Five insomniacs can’t go to sleep in the Z Theatre Company’s cleverly named
Despite the well-chosen nature of the subject matter, it never quite felt like Chasing Zeds explored insomnia to its full potential, with more clichés than innovation.
The presence of insomnia is embodied throughout by a frightening figure in black, contrasting with the pale pyjamas of her victims. The dancer moves with a grace that contrasts well with the others’ more wretched movements. As the play continues, the personified disorder becomes more entwined in the dance to represent their heightening struggle. I felt, however, that the character was more ominous when she was silent and she would have retained more power without moments of speech.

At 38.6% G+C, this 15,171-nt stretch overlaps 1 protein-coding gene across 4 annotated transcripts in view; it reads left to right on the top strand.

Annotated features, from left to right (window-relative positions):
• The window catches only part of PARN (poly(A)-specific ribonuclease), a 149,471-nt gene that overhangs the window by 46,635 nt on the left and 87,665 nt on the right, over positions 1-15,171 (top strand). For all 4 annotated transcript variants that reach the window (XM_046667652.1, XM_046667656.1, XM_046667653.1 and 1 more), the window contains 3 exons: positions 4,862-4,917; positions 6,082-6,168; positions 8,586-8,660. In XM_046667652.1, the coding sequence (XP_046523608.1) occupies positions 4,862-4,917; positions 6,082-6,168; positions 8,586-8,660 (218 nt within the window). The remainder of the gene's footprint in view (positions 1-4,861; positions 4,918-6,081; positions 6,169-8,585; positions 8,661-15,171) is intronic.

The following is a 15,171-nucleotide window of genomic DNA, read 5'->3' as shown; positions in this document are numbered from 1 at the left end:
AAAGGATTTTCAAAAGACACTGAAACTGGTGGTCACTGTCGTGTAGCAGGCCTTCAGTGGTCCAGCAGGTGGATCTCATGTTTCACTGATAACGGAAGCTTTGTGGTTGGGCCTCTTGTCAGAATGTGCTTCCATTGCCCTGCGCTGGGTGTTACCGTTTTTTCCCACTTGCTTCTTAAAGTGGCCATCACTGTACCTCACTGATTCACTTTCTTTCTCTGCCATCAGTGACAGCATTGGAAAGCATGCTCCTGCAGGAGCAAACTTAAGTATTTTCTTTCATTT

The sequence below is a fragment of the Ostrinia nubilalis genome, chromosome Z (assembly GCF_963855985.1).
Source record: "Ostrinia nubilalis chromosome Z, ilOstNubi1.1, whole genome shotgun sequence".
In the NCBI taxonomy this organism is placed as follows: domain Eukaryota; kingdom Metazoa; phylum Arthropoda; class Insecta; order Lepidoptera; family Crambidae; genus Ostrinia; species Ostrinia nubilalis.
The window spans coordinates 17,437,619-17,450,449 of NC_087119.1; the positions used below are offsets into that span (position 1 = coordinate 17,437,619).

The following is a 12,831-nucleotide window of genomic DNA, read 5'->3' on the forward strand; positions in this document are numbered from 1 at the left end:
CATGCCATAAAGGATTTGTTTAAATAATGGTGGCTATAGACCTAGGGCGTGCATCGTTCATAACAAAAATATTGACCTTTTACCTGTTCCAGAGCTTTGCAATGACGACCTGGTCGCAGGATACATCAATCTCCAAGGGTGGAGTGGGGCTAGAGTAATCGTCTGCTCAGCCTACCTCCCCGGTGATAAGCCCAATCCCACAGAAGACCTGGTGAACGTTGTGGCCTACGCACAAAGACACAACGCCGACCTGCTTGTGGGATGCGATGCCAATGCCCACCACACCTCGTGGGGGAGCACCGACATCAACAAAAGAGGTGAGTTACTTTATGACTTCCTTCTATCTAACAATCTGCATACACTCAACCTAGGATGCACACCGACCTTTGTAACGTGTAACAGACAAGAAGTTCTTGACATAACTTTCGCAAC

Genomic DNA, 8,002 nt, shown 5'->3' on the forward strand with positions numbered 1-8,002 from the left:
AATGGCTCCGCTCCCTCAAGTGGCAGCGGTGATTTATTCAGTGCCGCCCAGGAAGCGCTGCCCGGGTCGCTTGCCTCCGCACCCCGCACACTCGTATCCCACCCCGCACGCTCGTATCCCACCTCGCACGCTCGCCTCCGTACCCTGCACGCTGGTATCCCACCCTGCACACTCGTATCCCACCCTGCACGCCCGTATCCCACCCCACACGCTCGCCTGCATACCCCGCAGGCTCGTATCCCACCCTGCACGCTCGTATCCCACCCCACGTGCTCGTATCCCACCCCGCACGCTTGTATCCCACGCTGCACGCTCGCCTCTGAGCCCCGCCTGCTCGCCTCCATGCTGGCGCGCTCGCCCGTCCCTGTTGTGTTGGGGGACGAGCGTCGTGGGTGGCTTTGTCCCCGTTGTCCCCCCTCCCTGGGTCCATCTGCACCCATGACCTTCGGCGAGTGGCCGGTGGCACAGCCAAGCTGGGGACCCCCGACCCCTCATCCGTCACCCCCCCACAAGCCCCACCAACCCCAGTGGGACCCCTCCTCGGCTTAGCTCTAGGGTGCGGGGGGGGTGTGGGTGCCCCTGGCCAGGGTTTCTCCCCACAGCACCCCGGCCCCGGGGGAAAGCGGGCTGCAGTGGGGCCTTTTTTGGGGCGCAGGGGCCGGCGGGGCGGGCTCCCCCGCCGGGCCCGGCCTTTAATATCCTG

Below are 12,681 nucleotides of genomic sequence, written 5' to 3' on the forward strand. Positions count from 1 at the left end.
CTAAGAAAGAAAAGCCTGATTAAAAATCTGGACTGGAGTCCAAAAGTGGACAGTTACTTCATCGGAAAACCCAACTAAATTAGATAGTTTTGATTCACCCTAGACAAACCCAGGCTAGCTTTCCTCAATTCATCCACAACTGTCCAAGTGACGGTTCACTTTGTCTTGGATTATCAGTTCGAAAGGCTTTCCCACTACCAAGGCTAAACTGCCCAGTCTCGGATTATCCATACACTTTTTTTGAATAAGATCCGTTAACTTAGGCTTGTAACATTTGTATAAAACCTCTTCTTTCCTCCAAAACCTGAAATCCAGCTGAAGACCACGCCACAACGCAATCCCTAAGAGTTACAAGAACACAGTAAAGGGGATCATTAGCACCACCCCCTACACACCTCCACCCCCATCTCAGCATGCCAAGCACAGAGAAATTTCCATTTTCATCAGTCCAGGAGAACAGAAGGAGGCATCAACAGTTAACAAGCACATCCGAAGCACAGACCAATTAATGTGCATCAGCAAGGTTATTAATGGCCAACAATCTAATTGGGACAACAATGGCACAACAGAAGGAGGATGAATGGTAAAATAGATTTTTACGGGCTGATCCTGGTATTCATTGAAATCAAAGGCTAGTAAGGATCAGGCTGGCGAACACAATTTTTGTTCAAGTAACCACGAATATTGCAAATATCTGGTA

While the movement was rarely ground-breaking in its originality, instances of imaginative formation create impressively claustrophobic viewing, particularly during the schoolgirl tale. The same section also used props to the best effect, with an understated yet chilling use of red ribbons. Additionally the clutching of pillowcases made an interesting representation of frustration.
Although heightened emotions are often a feature of physical theatre, the facial expressions of the ensemble become, at points, too caricatured to evoke sympathy, which detracted from the stories. The projection onto the back of the stage, however, was impressively subtle, never distracting from the actors’ performance but adding a further layer of unease to the overall atmosphere. Despite the well-chosen nature of the subject matter, it never quite felt like Chasing Zeds explored insomnia to its full potential, with more clichés than innovation.